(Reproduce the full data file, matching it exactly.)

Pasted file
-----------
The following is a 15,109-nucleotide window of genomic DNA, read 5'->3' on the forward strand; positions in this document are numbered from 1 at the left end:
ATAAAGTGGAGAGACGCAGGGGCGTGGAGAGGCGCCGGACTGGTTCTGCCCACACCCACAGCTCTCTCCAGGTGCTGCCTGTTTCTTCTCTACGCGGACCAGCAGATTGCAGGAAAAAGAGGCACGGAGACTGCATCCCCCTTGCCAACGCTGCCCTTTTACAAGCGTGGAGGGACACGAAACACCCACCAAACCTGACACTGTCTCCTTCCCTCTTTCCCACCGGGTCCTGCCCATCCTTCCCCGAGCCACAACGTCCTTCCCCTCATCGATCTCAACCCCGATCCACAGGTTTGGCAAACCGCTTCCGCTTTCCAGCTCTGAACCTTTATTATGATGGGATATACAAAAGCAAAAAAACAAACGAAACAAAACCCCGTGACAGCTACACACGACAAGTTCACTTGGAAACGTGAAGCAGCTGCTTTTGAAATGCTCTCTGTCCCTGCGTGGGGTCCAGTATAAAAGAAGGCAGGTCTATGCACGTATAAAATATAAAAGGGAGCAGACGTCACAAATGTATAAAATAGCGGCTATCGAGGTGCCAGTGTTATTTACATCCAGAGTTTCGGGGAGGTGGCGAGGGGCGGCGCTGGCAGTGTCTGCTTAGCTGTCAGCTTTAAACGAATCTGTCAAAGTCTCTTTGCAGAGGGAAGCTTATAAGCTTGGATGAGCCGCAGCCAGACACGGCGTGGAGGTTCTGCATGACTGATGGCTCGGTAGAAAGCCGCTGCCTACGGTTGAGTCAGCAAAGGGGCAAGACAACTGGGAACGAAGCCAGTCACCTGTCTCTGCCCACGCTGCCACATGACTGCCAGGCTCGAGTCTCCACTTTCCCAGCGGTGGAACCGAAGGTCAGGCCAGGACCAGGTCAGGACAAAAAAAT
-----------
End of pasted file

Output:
The following is a 15,109-nucleotide window of genomic DNA, read 5'->3' on the forward strand; positions in this document are numbered from 1 at the left end:
ATAAAGTGGAGAGACGCAGGGGCGTGGAGAGGCGCCGGACTGGTTCTGCCCACACCCACAGCTCTCTCCAGGTGCTGCCTGTTTCTTCTCTACGCGGACCAGCAGATTGCAGGAAAAAGAGGCACGGAGACTGCATCCCCCTTGCCAACGCTGCCCTTTTACAAGCGTGGAGGGACACGAAACACCCACCAAACCTGACACTGTCTCCTTCCCTCTTTCCCACCGGGTCCTGCCCATCCTTCCCCGAGCCACAACGTCCTTCCCCTCATCGATCTCAACCCCGATCCACAGGTTTGGCAAACCGCTTCCGCTTTCCAGCTCTGAACCTTTATTATGATGGGATATACAAAAGCAAAAAAACAAACGAAACAAAACCCCGTGACAGCTACACACGACAAGTTCACTTGGAAACGTGAAGCAGCTGCTTTTGAAATGCTCTCTGTCCCTGCGTGGGGTCCAGTATAAAAGAAGGCAGGTCTATGCACGTATAAAATATAAAAGGGAGCAGACGTCACAAATGTATAAAATAGCGGCTATCGAGGTGCCAGTGTTATTTACATCCAGAGTTTCGGGGAGGTGGCGAGGGGCGGCGCTGGCAGTGTCTGCTTAGCTGTCAGCTTTAAACGAATCTGTCAAAGTCTCTTTGCAGAGGGAAGCTTATAAGCTTGGATGAGCCGCAGCCAGACACGGCGTGGAGGTTCTGCATGACTGATGGCTCGGTAGAAAGCCGCTGCCTACGGTTGAGTCAGCAAAGGGGCAAGACAACTGGGAACGAAGCCAGTCACCTGTCTCTGCCCACGCTGCCACATGACTGCCAGGCTCGAGTCTCCACTTTCCCAGCGGTGGAACCGAAGGTCAGGCCAGGACCAGGTCAGGACAAAAAAAT